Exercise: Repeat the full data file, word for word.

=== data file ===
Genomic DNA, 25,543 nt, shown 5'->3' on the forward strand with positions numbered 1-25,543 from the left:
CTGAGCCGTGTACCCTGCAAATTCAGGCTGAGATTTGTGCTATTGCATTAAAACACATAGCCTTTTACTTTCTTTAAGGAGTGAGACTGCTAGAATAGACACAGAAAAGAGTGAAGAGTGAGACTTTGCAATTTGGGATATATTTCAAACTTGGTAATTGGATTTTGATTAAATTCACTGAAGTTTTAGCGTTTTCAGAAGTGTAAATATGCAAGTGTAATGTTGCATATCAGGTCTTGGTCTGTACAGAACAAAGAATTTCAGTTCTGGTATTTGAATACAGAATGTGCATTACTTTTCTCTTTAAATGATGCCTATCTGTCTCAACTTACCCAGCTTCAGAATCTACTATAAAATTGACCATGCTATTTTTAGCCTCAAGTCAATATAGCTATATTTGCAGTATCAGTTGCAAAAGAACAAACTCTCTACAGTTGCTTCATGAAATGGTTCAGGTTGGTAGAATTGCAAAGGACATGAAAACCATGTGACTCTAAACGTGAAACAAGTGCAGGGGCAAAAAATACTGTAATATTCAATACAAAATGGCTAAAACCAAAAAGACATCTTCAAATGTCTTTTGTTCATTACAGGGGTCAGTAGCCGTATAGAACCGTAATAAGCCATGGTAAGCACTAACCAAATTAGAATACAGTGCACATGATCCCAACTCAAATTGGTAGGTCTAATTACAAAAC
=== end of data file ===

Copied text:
Genomic DNA, 25,543 nt, shown 5'->3' on the forward strand with positions numbered 1-25,543 from the left:
CTGAGCCGTGTACCCTGCAAATTCAGGCTGAGATTTGTGCTATTGCATTAAAACACATAGCCTTTTACTTTCTTTAAGGAGTGAGACTGCTAGAATAGACACAGAAAAGAGTGAAGAGTGAGACTTTGCAATTTGGGATATATTTCAAACTTGGTAATTGGATTTTGATTAAATTCACTGAAGTTTTAGCGTTTTCAGAAGTGTAAATATGCAAGTGTAATGTTGCATATCAGGTCTTGGTCTGTACAGAACAAAGAATTTCAGTTCTGGTATTTGAATACAGAATGTGCATTACTTTTCTCTTTAAATGATGCCTATCTGTCTCAACTTACCCAGCTTCAGAATCTACTATAAAATTGACCATGCTATTTTTAGCCTCAAGTCAATATAGCTATATTTGCAGTATCAGTTGCAAAAGAACAAACTCTCTACAGTTGCTTCATGAAATGGTTCAGGTTGGTAGAATTGCAAAGGACATGAAAACCATGTGACTCTAAACGTGAAACAAGTGCAGGGGCAAAAAATACTGTAATATTCAATACAAAATGGCTAAAACCAAAAAGACATCTTCAAATGTCTTTTGTTCATTACAGGGGTCAGTAGCCGTATAGAACCGTAATAAGCCATGGTAAGCACTAACCAAATTAGAATACAGTGCACATGATCCCAACTCAAATTGGTAGGTCTAATTACAAAAC